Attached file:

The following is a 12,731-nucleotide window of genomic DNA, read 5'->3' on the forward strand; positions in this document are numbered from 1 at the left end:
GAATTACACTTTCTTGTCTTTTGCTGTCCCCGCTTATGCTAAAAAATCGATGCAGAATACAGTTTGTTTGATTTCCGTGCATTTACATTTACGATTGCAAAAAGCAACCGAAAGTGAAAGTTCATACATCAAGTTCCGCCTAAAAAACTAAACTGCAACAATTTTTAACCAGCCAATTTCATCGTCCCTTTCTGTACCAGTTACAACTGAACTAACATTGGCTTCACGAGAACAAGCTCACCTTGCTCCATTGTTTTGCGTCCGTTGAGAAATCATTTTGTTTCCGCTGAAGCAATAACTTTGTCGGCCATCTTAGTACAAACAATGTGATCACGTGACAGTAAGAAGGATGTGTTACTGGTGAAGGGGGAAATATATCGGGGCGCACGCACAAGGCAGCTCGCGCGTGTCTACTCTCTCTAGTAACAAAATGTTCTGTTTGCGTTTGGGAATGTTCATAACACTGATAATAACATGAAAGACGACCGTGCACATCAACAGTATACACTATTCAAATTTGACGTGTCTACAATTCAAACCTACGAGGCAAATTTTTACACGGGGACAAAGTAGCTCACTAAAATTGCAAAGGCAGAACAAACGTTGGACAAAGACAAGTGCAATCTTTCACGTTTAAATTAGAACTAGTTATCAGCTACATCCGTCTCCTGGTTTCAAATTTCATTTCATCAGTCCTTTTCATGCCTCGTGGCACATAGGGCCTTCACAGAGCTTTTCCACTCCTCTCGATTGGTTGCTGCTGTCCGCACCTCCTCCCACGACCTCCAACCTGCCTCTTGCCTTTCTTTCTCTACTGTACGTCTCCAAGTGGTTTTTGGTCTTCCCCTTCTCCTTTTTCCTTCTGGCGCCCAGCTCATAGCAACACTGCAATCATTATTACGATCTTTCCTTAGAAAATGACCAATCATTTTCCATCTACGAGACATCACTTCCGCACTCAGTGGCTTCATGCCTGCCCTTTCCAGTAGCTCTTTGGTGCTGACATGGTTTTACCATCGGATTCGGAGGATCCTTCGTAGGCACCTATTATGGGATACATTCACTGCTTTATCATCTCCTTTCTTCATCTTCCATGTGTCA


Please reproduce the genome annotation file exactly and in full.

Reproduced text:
The following is a 12,731-nucleotide window of genomic DNA, read 5'->3' on the forward strand; positions in this document are numbered from 1 at the left end:
GAATTACACTTTCTTGTCTTTTGCTGTCCCCGCTTATGCTAAAAAATCGATGCAGAATACAGTTTGTTTGATTTCCGTGCATTTACATTTACGATTGCAAAAAGCAACCGAAAGTGAAAGTTCATACATCAAGTTCCGCCTAAAAAACTAAACTGCAACAATTTTTAACCAGCCAATTTCATCGTCCCTTTCTGTACCAGTTACAACTGAACTAACATTGGCTTCACGAGAACAAGCTCACCTTGCTCCATTGTTTTGCGTCCGTTGAGAAATCATTTTGTTTCCGCTGAAGCAATAACTTTGTCGGCCATCTTAGTACAAACAATGTGATCACGTGACAGTAAGAAGGATGTGTTACTGGTGAAGGGGGAAATATATCGGGGCGCACGCACAAGGCAGCTCGCGCGTGTCTACTCTCTCTAGTAACAAAATGTTCTGTTTGCGTTTGGGAATGTTCATAACACTGATAATAACATGAAAGACGACCGTGCACATCAACAGTATACACTATTCAAATTTGACGTGTCTACAATTCAAACCTACGAGGCAAATTTTTACACGGGGACAAAGTAGCTCACTAAAATTGCAAAGGCAGAACAAACGTTGGACAAAGACAAGTGCAATCTTTCACGTTTAAATTAGAACTAGTTATCAGCTACATCCGTCTCCTGGTTTCAAATTTCATTTCATCAGTCCTTTTCATGCCTCGTGGCACATAGGGCCTTCACAGAGCTTTTCCACTCCTCTCGATTGGTTGCTGCTGTCCGCACCTCCTCCCACGACCTCCAACCTGCCTCTTGCCTTTCTTTCTCTACTGTACGTCTCCAAGTGGTTTTTGGTCTTCCCCTTCTCCTTTTTCCTTCTGGCGCCCAGCTCATAGCAACACTGCAATCATTATTACGATCTTTCCTTAGAAAATGACCAATCATTTTCCATCTACGAGACATCACTTCCGCACTCAGTGGCTTCATGCCTGCCCTTTCCAGTAGCTCTTTGGTGCTGACATGGTTTTACCATCGGATTCGGAGGATCCTTCGTAGGCACCTATTATGGGATACATTCACTGCTTTATCATCTCCTTTCTTCATCTTCCATGTGTCA